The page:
Regardless of whether or not you have statutory safeguarding obligations, if your non-profit club comes into contact with children or adults at risk, you have a responsibility to protect them from abuse and neglect.
This means you will need to have a robust safeguarding strategy, and ensure that everyone involved with your club understands their safeguarding role and responsibilities, and is aware of important developments regarding statutory safeguarding guidance and legislation.
What is safeguarding?
Safeguarding is about protecting vulnerable people from harm. While anyone can become a victim of abuse or neglect, only certain groups are considered to be at particular risk for safeguarding purposes.
Children, by virtue of their age, always fall into this category. Adults are also classed as vulnerable, if they are unable to protect themselves against the risk of abuse or neglect. This could be for a variety of reasons, including but not limited to: a physical disability, a learning disability, or a mental illness.
While the principles of how you safeguard both of these groups are very similar, the ways in which they are dealt with are very different. There is also different legislation, statutory requirements and responsibilities for each.
To add to the complexity of safeguarding, the UK’s four nations each have different laws, statutory guidance and ways of governing and monitoring safeguarding. In England, the main bodies are, Ofsted and CQC. In Scotland, there is the Care Inspectorate and HMIe. Wales has Estyn and CSSIW, and Northern Ireland has an ETI and RQIA.
But whichever part of the UK your club is based in, it is important to consider the safeguarding requirements of staff and volunteers as well as your members and service users, and put in place a strategy that puts their wellbeing at the heart of decision-making.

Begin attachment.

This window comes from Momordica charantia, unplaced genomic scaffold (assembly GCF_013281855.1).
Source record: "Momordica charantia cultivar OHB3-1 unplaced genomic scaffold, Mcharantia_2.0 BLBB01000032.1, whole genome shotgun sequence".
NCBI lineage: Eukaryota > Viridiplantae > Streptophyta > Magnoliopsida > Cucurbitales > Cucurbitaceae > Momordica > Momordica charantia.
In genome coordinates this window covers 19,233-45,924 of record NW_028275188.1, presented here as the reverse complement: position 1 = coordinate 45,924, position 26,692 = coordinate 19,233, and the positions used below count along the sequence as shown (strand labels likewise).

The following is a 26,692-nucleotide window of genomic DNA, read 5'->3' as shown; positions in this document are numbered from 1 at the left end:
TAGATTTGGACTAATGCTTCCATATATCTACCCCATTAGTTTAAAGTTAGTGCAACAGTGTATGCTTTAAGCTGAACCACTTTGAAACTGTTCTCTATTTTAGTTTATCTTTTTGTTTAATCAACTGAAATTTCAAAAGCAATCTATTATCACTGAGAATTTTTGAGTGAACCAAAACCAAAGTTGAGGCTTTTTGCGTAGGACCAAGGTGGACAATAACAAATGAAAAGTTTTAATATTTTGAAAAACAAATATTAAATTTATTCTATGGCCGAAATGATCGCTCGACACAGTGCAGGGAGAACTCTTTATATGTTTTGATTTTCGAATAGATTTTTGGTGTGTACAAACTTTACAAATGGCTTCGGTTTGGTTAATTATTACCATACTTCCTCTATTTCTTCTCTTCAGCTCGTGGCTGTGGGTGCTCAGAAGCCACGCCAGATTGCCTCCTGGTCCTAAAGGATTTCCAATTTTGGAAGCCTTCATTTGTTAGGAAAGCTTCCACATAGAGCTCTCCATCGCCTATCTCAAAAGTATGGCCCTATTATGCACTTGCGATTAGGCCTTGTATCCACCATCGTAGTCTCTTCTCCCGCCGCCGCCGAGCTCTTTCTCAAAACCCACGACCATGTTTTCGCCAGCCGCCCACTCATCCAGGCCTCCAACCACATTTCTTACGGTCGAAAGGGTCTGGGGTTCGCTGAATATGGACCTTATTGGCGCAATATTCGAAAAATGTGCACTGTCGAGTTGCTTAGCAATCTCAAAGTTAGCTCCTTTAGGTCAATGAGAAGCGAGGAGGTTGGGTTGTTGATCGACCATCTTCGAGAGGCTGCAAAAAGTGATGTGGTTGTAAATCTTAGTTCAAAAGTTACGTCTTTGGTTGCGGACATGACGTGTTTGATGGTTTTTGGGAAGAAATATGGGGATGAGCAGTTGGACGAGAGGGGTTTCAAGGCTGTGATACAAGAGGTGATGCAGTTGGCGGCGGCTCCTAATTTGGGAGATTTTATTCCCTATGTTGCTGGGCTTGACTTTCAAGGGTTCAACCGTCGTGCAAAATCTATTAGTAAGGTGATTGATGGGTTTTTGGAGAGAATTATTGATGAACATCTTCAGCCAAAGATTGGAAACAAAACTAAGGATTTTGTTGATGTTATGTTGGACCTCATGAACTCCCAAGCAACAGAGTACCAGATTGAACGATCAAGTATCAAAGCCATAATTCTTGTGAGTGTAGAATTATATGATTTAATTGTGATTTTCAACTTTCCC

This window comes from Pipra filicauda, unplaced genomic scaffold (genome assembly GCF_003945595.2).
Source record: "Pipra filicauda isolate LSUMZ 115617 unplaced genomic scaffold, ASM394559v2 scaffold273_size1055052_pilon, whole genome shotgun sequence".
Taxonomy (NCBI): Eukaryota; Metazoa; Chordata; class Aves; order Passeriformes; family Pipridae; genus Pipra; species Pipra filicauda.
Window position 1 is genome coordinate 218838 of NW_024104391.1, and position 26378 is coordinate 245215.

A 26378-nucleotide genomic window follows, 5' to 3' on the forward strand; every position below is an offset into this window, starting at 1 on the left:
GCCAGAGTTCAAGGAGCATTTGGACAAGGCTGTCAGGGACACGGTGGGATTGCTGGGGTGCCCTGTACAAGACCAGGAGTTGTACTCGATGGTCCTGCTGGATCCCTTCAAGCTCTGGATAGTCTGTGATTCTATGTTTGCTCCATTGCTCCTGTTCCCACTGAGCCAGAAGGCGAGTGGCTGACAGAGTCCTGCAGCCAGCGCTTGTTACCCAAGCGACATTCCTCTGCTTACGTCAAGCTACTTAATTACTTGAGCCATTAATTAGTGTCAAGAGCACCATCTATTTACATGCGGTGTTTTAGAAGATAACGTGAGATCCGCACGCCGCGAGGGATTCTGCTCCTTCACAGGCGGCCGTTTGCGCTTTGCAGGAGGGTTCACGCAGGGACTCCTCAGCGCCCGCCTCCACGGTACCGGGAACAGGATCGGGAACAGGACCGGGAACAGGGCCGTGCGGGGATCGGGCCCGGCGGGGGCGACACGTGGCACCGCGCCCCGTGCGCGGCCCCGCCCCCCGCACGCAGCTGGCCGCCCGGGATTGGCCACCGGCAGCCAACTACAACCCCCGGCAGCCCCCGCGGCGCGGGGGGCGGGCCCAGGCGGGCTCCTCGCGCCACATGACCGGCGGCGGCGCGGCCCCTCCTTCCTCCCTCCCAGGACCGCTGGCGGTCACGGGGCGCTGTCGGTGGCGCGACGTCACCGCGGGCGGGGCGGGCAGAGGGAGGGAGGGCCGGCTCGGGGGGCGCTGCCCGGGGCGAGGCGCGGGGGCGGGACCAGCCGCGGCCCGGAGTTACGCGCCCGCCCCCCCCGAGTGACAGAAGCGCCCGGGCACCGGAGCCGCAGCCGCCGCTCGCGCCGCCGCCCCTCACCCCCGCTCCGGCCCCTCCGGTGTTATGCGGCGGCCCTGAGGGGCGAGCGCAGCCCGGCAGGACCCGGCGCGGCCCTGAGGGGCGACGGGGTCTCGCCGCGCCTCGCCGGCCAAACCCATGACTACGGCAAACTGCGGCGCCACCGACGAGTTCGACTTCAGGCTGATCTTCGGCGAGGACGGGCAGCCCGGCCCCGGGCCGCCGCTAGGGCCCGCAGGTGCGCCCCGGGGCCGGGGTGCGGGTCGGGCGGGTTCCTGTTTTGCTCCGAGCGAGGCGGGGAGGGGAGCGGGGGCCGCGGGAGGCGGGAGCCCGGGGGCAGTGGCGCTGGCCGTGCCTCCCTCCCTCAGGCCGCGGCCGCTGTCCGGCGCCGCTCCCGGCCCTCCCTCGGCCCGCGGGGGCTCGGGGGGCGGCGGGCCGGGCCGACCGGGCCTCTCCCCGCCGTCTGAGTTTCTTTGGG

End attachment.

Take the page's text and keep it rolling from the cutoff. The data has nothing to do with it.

Changes to safeguarding children statutory guidance
The second half of 2018 saw important changes to guidance and legislation concerning safeguarding children. These changes currently only relate to children in England, but pave the way for future changes in the rest of the UK.
Keeping Children Safe in Education 2018 (KCSIE) has updated rules for safeguarding in schools and colleges, and Working Together to Safeguard Children 2018 (WTSC) sets out what different organisations’ roles are and how they should work together to safeguard children within society. The WTSC 2018 changes include an emphasis on not-for-profit organisations.
Another useful resource for sports clubs who work with children is the NSPCC’s Child Protection in Sport Unit (CPSU). The website includes information on how to create a safeguarding policy, various training and events, and safety and safeguarding help for both clubs and parents.
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Source: Zurich Municipal